TO THE EDITOR: Secondary/therapy-related neoplasms, such as acute myeloid leukemia (AML) and myelodysplastic syndrome (MDS), occur infrequently in adult patients with acute lymphoblastic leukemia (ALL) . Most frequently, therapy-related/secondary myeloid neoplasms are associated with breast cancer and lymphoproliferative diseases . These patients frequently have complex karyotype including many structural abnormalities indicating a poor prognosis . Here, we report a case of secondary AML in an adult patient with B-ALL on maintenance chemotherapy with an unusual complex karyotype.
A 60-year-old female presented in December 2015 with fever, generalized weakness, and dizziness in the last 2 months. On ultrasonography, she had mild splenomegaly. Complete blood count showed hemoglobin of 77 g/L, total leukocyte counts of 2.84×109/L and platelets of 70×109/L with 2% blasts in peripheral blood smear. Bone marrow aspirate smears were hemodiluted, showing fairly cellular imprint smears with 80% blasts (Fig. 1A). Bone marrow biopsy (Fig. 1B) showed sheets of blasts which are positive for CD10 (Dako, 56C6), PAX5 (Biogenix, ZP007) and negative for MPO and CD33 (Bio SB, RBT-CD33). On flow cytometric immunophenotyping (Fig. 1C), these blasts were positive for CD19, CD10, CD34, HLA-DR, CD22, CD71 (dim), and CD20 (partial), while they were negative for cCD3, cMPO, CD7, CD13, CD33, CD14, CD56, CD4, CD8, CD5, and CD3; these results were consistent with the diagnosis of precursor B-cell acute lymphoblastic leukemia (ALL). Karyotype at this time showed 46,XX. Real-time polymerase chain reaction for t(1;19)(q23 ;p13.3) or TCF-3-PBX1(E2A-PBX1), t(11;19)(q23;p13.3) or MLL-ENL, t(12;21) (p13;q22) or ETV6-RUNX1(TEL-AML1), t(4;11)(q21;q23) or MLL-AF4, t(9;11)(p21-22;q23) or (MLL-AF9), and BCR-ABL1 were negative. She was started on chemotherapy according to the UK ALL protocol. The chemotherapeutic drugs included in the UK ALL treatment regimen were vincristine, daunorubicin, L-asparaginase, prednisolone, and intrathecal methotrexate. Bone marrow after induction therapy was in morphological remission and minimal residual disease by flow cytometry was negative (<0.01%). In February 2017, bone marrow after consolidation therapy was also in morphological remission and minimal residual disease by flow cytometry was negative, and she was started on maintenance chemotherapy. However, in February 2019, she presented with persistent cough. Complete blood count showed hemoglobin of 85 g/L, total leukocyte count of 1.19×109/L, and platelet count of 68×109/L with peripheral blood smear showing 15% blasts. Bone marrow aspirate showed 50% blasts (Fig. 2A) which are larger in size and have abundant granular cytoplasm. On bone marrow biopsy (Fig. 2B), these blasts were positive for CD34 (Dako, QBEnd10), CD33 (Bio SB, RBT-CD33), and CD117 (Biogenix, YR145), and negative for CD10 (Dako, 56C6), CD79a (Dako, JCB117), and PAX5 (Biogenix, ZP007). On flow cytometry (Fig. 1D), these blasts were positive for CD45, CD34, CD13, CD33, CD117 (partial), HLA-DR, CD38, and CD19 and negative for cCD3, cCD79a, CD7, CD22, CD10, CD14, CD64, CD123, CD11b, CD56, and CD58, consistent with the diagnosis of AML. Karyotype, which in December 2015 showed 46,XX, now showed a highly complex karyotype (Fig. 3A). Real-time quantitative PCR for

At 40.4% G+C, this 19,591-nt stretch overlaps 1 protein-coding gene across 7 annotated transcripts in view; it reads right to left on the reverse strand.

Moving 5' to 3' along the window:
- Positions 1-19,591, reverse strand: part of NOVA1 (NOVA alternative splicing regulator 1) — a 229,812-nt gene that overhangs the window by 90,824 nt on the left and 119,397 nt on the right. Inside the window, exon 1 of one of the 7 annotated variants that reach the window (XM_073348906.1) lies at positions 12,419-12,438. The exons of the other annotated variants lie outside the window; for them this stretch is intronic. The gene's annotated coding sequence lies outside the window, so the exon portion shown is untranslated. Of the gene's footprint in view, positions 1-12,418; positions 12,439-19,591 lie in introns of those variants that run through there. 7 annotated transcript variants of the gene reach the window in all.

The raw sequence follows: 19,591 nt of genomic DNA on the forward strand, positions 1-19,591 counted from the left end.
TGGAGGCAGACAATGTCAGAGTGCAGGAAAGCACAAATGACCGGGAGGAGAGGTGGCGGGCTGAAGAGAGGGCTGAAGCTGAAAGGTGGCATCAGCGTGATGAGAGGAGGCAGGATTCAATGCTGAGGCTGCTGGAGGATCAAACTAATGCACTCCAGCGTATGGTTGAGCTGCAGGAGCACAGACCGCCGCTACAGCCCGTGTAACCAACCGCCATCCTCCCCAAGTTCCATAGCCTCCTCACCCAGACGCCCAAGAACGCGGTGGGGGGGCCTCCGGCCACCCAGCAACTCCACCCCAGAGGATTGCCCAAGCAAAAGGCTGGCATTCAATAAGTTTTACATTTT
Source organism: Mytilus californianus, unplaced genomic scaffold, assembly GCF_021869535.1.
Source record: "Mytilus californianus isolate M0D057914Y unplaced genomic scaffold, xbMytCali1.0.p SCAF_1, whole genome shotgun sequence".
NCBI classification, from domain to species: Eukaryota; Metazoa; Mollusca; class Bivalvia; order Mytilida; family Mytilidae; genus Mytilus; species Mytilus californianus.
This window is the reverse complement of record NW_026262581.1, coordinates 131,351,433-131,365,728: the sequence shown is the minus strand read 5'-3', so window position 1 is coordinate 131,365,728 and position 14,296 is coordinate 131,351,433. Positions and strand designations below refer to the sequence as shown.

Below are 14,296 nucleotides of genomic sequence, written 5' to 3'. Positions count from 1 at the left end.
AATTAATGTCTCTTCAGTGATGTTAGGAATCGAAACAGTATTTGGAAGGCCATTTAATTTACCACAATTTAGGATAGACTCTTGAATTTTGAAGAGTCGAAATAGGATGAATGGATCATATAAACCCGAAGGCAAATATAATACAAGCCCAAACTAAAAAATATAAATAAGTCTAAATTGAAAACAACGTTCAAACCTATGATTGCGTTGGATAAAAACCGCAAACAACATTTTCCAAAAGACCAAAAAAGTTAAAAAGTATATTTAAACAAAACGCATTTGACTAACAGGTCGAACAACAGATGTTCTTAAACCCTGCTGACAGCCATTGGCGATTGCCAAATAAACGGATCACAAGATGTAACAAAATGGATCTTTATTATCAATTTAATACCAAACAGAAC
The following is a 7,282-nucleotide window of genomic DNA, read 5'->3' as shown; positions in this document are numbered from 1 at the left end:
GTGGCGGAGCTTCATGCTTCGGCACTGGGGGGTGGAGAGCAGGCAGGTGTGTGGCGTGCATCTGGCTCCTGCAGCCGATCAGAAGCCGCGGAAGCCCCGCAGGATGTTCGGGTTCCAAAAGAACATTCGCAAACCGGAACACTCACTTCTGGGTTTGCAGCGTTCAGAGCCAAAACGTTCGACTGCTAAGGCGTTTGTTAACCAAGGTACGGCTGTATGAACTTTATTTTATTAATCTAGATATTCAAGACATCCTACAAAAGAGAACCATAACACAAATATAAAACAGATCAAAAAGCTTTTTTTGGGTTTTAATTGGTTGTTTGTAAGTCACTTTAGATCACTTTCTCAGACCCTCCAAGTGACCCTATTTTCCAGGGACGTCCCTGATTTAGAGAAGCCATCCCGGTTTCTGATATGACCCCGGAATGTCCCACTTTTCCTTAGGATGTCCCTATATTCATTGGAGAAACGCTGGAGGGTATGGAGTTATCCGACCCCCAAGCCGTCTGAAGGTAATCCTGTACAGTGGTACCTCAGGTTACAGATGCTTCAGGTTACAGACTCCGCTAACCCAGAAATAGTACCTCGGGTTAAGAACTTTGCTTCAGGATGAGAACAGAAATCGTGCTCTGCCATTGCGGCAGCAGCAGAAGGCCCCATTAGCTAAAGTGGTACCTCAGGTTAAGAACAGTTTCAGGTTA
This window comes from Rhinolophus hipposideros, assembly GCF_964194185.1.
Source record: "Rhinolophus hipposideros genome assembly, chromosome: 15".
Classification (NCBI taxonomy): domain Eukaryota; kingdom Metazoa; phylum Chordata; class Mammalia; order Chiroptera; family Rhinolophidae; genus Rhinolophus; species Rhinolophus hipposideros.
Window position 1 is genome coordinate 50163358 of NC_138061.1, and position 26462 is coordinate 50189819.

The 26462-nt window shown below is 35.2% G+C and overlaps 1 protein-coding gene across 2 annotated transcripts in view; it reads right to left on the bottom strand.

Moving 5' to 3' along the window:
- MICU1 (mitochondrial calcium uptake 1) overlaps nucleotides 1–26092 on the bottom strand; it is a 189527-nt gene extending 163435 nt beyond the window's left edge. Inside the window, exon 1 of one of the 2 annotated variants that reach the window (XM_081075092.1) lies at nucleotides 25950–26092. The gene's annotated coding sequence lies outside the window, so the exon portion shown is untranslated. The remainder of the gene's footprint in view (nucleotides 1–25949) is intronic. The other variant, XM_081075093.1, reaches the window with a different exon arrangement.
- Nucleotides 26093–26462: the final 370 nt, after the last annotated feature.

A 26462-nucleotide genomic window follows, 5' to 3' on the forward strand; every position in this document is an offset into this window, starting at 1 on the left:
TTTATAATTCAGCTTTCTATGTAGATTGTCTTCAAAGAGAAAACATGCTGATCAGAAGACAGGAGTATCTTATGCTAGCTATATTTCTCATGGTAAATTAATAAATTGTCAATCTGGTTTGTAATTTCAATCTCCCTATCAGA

Secondary leukemia with morphologic and immuno-phenotypic features distinct from the primary leukemia following chemotherapy may be secondary to chemotherapy (therapy-related), which is clonally unrelated to the primary neoplasm or a lineage switch which represent clonal evolution of the primary neoplasm. Genetic analysis in the secondary leukemia is required to diagnose whether the second neoplasm is related to the primary neoplasm or not by comparing cytogenetic and/or molecular abnormalities between the primary and secondary leukemia. Diagnosis of lineage switch requires retention of a genetic signature in the secondary leukemia with the switched phenotype . In our cases, cytogenetic analysis demonstrated a change in cytogenetics between the initial B-ALL and relapsed AML. Therapy-related AML is caused by an acquired somatic mutation in hematopoietic stem cells and progenitor cells induced by cytotoxic chemoradiotherapy. Majority of therapy-related leukemia result from the use of alkylating agents, topoisomerase-II inhibitors, and rarely antimetabolites. Daunorubicin, a topoisomerase-II inhibitor, was used in our patient, which may have induced development of secondary AML. The risk of a secondary neoplasm from ALL in adults is lower than that in children; the majority of cases are AML and MDS, non-Hodgkin’s lymphoma (NHL), or rarely solid malignancies. Pagano
This case highlights an unusual case of secondary AML in an adult patient with B-ALL during maintenance chemotherapy, which evolved from a normal karyotype during ALL to a highly complex karyotype as AML developed. It also highlights the importance of performing immuno-phenotyping at the time of relapse in every case of acute leukemia to identify any change in immunophenotyping or any lineage switch to administer the correct therapy and to analyze minimal residual disease on follow-up.
No potential conflicts of interest relevant to this article were reported.